Next the trail leaves the old wheel ruts behind to dip eastward across the rim of the plateau before swinging south again and down. Here there are dense thickets of tristania and a little dry temperate rainforest. The crowded, spindly stems of tristania required much clearing to make the trail passable.
The vast bulk of Mount Budawang can be seen here, as well as sandstone peaks, including Pigeon House and Castle Mountain further north. To the east, various parts of the coastline and foothill ranges are discernable.
The Corn Trail ridge slopes away southward in a series of rounded hill tops, and it is here that the early trail builders displayed bush engineering skills in laying out the route. Reasonable grades were maintained by side cutting to the east or west of each hill, or by zigzagging downwards in one tight switchback or another. Views to the west are across the Buckenboura Gorge and the cleared farmlands of the lower Buckenboura Valley are glimpsed to the south.
The heavily barked and often scorched silvertop ash trees, which dominate the exposed ridge, mingle with more attractive mountain grey gums (E cypellocarpa) as the surrounding mountains tower higher and the trail descends. To the east, rainforest growth appears in a tributory gully, and as sounds of water gurgling amoung boulders drift upwards, the trail drops to the main valley floor.
Coachwood (Ceratopetalum apetalum), sassafrass (Doryphora sassafrass) and grey myrtle (Backhousia myrtifolia) form a closed canopy above tall tree ferns. Hanging vines, ferns and mosses impart a cavern like aura. The crystal, sparkling waters of the Buckenboura are irresistable to dry throats.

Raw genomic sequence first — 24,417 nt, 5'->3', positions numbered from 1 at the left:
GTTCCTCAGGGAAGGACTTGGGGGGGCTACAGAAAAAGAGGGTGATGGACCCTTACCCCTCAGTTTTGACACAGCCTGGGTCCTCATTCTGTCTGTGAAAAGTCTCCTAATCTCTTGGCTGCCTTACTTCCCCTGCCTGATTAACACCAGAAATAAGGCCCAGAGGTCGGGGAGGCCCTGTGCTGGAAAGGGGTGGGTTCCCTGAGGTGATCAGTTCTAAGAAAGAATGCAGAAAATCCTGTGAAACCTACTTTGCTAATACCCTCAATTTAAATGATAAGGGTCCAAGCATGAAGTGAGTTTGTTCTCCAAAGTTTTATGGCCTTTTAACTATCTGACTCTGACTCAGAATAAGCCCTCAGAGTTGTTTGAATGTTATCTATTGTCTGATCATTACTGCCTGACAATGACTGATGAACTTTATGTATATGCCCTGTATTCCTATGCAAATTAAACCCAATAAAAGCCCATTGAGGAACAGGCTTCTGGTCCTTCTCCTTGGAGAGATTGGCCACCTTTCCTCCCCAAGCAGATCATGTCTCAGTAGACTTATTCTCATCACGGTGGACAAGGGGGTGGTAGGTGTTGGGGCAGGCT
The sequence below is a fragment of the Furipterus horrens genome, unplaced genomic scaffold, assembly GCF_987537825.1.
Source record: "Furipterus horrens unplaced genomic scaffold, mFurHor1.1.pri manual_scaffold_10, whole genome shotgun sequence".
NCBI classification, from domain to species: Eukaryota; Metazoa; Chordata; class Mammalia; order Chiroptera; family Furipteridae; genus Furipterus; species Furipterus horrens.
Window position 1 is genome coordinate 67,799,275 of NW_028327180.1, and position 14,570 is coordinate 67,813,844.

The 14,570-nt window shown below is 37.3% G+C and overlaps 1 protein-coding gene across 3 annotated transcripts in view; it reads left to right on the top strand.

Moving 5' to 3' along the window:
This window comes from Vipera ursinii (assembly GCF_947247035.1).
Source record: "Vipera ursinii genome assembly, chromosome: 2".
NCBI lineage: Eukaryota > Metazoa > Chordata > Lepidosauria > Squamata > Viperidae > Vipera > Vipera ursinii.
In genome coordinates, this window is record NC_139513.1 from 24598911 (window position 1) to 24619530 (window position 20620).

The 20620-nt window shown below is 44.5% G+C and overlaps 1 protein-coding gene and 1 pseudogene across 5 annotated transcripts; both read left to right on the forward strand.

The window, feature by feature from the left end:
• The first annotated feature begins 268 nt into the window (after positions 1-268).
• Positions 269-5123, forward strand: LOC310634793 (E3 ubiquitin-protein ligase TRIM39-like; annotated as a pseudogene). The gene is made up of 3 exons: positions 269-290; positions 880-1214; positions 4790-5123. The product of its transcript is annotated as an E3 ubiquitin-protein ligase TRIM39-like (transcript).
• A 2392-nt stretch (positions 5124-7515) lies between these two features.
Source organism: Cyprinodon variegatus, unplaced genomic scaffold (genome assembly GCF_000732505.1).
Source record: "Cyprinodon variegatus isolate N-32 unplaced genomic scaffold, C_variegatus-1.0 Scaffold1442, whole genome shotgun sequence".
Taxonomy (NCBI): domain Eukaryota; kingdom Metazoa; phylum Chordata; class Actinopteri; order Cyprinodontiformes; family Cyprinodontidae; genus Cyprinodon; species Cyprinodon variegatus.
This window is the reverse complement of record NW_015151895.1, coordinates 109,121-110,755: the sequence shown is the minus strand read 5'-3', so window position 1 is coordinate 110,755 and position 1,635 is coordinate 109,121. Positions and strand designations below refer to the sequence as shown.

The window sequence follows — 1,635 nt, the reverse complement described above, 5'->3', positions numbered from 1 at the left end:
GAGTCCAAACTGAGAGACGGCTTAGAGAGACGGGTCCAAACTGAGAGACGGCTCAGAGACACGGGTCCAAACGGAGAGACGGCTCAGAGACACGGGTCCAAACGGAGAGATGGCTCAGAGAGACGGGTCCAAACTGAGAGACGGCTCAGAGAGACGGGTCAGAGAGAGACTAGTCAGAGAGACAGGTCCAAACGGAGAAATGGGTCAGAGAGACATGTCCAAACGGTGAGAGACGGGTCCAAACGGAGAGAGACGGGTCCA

From the lower carpark, the Corn Trail commences by crossing the Buckenboura, then climbing tortuously for a few moments among the large, mossy boulders. It continues upwards by way of a medium slope before diverging north to traverse the hillside, for a time climbing further above the valley floor. This portion of the trail, west of the river, passes through forest from which hardwood logs were harvested in 1983. Regeneration of eucalypts and lower storey shrubs is rapidly obliterating traces left by the timber cutters. The valley ahead narrows and plunges into the gorge too steep for logging.
The trail winds on among gullies and through hairpin corners which cross tiny creeks. Traces of rainforest become narrow belts until the trail at last descends beneath the rainforest canopy to the valley bed. This interlude is enchanting, and seems all too brief. A small open clearing is the remains of an old campsite and rest area where men and animals prepared for the principal uphill section. Near the campsite, the stream is crossed again, and soon the big climb has commenced.
The Corn Trail is a priceless slice of heritage. Its main sections remain as pristine as the day the first European made the crossing. The only interference with the natural environment is the trail itself , and under Forestry Commission management, timber cutters never reached the rainforest or principal ridge. As a trail not suitable for wheeled transport, it was seldom used after 1856, when the dray trail from the Braidwood plains to the Clyde River at Nelligen was made passable. Resurrection of the old pack trail is a commendable achievement.
Like many things, the earliest use of the Corn Trail is not to be found in existing records. However, there is excellent reason to believe it was the first trade link between NSW coast south of the Shoalhaven, and the Monaro Plains.